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Korea's Capital City: Harmonising Tradition and Modernity

Seoul is the cosmopolitan capital of Korea. Home to a quarter of Korea's population of 46 million, the city is a hive of activity 24 hours a day, seven days a week.

Divided by the Han River, Seoul offers a range of experiences for the visitor. South of the river are the classy boutiques and trendy bars and clubs of Gangnam and Apkujeong. This is probably the most diverse district of Seoul, boasting a wide range of international restaurants, European-style coffee houses and American-style bars among the shopping areas and gleaming office towers.

A popular stomping-ground for Korea's well-heeled young professionals, Gangnam is also home to many of Korea's up and coming technology and Internet businesses, earning it the inevitable sobriquet of "Silicon Alley."

North of the river is the more traditional part of the city, the main business district and many of Korea's cultural treasures. Here are refurbished palaces, Confucian shrines and Buddhist pagodas alongside crowded traditional markets and antique districts.

Seoul has all the amenities one would expect from a 21st Century city along with cultural delights which sometimes seem to have been hidden. Stroll along Insa-dong, Seoul's arts and handicrafts district and stop for a drink in a traditional tea-shop or visit one of the city's deluxe department stores.

In the Itaewon district, where most visitors to Seoul feel most at home. English is widely spoken in the enormous variety of shops, restaurants and bars in this area. A popular place to have clothes and shoes tailor made, Itaewon also has a thriving night life with many clubs and bars that stay open until breakfast. Easier on the pocket than Apkujeong, Itaewon is a good stop for the budget traveller.

For the adventurer, Seoul's two huge traditional markets at Namdaemun and Dongdaemun provide a taste of Korea at its most earthy. The shopper willing to haggle can pick up almost anything at these markets at rock bottom prices. Best shopping hours are midnight to dawn.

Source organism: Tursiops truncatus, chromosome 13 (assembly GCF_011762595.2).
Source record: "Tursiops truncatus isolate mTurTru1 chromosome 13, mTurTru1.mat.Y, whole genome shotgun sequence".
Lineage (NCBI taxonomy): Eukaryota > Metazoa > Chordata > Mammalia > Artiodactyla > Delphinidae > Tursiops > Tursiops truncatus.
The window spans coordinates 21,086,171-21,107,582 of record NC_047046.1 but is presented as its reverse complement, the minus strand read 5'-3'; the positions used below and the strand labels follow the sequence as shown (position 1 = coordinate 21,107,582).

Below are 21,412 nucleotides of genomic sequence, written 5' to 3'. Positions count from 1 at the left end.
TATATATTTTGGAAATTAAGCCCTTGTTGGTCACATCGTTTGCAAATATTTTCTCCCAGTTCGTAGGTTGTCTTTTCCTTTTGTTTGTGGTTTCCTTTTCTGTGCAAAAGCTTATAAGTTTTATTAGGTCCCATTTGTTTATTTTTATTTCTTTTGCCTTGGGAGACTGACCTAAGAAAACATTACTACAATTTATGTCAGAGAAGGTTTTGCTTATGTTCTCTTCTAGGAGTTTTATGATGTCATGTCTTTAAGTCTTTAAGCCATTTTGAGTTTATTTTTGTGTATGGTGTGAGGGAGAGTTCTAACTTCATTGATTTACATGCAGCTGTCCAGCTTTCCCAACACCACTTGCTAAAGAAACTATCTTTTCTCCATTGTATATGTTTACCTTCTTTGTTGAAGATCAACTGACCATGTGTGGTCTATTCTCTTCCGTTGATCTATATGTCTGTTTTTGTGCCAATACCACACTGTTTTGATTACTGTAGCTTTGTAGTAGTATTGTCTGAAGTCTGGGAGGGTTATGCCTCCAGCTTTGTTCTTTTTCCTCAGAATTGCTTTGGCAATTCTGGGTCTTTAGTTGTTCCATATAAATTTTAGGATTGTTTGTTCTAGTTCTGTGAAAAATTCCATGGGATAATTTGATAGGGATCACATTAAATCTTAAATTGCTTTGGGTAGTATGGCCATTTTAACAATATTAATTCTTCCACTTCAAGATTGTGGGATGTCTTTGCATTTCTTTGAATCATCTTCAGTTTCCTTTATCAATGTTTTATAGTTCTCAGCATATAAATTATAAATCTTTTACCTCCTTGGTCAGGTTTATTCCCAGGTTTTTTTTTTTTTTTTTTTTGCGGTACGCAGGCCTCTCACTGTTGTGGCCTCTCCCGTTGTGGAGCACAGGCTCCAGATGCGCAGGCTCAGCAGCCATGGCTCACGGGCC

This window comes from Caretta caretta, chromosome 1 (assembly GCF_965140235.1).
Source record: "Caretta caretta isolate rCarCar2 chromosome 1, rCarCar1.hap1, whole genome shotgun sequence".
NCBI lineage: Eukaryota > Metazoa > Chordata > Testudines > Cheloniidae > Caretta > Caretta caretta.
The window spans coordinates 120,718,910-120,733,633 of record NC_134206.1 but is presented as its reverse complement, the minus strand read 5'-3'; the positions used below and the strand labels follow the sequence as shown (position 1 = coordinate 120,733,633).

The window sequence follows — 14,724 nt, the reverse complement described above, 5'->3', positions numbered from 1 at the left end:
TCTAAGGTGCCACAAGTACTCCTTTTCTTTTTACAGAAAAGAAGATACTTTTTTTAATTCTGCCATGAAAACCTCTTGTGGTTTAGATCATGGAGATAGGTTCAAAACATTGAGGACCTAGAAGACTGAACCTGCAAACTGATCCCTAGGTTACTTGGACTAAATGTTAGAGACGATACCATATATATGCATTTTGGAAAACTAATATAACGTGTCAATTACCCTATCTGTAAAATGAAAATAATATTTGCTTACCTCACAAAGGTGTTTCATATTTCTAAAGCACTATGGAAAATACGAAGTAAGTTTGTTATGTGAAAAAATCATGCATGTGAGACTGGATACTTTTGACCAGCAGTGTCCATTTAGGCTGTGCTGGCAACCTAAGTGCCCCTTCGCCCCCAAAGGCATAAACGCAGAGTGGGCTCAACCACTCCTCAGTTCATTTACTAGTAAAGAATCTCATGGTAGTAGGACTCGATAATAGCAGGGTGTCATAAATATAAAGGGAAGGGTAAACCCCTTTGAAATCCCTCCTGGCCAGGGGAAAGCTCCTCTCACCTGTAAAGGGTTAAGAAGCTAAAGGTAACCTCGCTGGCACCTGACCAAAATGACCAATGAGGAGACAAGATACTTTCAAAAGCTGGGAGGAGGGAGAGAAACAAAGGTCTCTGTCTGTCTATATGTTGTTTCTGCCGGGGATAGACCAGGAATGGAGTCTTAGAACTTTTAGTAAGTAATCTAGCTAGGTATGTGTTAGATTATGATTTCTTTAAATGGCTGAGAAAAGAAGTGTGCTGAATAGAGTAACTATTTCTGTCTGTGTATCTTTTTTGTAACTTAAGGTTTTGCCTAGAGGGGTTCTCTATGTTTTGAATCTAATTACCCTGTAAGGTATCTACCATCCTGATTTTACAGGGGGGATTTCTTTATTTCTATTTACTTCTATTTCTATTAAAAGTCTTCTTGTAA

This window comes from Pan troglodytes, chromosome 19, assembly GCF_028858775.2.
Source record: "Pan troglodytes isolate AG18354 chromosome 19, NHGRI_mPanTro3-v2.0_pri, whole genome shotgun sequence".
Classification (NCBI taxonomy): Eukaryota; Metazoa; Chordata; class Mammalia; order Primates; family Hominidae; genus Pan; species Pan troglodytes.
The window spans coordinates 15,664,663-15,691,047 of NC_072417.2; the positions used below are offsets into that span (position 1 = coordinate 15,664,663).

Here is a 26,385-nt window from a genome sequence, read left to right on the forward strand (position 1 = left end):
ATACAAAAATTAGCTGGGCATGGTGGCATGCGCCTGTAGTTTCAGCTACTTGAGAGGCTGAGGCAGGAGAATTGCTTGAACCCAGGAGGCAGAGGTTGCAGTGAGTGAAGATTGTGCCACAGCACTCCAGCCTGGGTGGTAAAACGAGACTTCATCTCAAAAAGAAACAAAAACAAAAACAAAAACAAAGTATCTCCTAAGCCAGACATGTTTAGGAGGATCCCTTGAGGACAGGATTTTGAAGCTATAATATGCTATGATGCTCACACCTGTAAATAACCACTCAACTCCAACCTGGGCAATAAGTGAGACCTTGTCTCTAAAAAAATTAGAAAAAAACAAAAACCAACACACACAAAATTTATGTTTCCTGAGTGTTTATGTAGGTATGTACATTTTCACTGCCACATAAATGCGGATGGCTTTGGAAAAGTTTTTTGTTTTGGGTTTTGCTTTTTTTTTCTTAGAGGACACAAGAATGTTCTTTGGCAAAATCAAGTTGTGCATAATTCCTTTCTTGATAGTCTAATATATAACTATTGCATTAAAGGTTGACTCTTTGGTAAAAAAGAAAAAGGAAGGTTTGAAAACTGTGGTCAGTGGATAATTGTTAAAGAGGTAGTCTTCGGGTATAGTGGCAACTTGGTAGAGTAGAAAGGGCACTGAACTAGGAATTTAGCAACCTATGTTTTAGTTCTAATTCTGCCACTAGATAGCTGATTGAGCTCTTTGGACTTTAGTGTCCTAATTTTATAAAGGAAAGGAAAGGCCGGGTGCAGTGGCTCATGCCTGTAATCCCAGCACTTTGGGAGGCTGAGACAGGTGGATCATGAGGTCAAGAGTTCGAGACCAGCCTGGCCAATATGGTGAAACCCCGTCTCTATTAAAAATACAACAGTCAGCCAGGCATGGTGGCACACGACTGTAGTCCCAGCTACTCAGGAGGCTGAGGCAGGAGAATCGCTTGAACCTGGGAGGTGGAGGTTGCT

Seoul is a city of enormous contrasts and endless excitement. Whether visitors want to shop, stroll, picnic or party, Seoul has it all.



Tel: 82-2-3707-8282

Fax: 82-2-3707-8319


The Seoul World Cup Stadium, the largest football-only stadium in Asia,
will host the opening ceremony and opening match of the 2002 FIFA
World CupTM. A stunning architectural design symbolises a combination
of Korean shield kites and octagonal serving trays while the curving lines
of the roof reflect traditional Korean architectural designs.

Key Facts

Name: Seoul World Cup Stadium
Type Football Only
To Open: November 10 2001
Cost: W206 billion
Total Capacity: 64,640
Spectator seats:
Under cover: 58,209
Open: 6,468
VIP seats: 816
VIP Boxes: 73 ( 992 seats)
Disabled seats: 144
Pitch Size: 117m x 78m
Spectator Parking: 2,525
Distances to Stadium
From city centre: 10 km
From Incheon International Airport: 47 km
From Gimpo Airport: 8 km
From railway station: 7 km
From subway station: 50 m
Press Facilities
Press seats: 498
Seats with desk and telephone: 600
Space for commentators: 753
Space for photographers: 150

Source: FIFA

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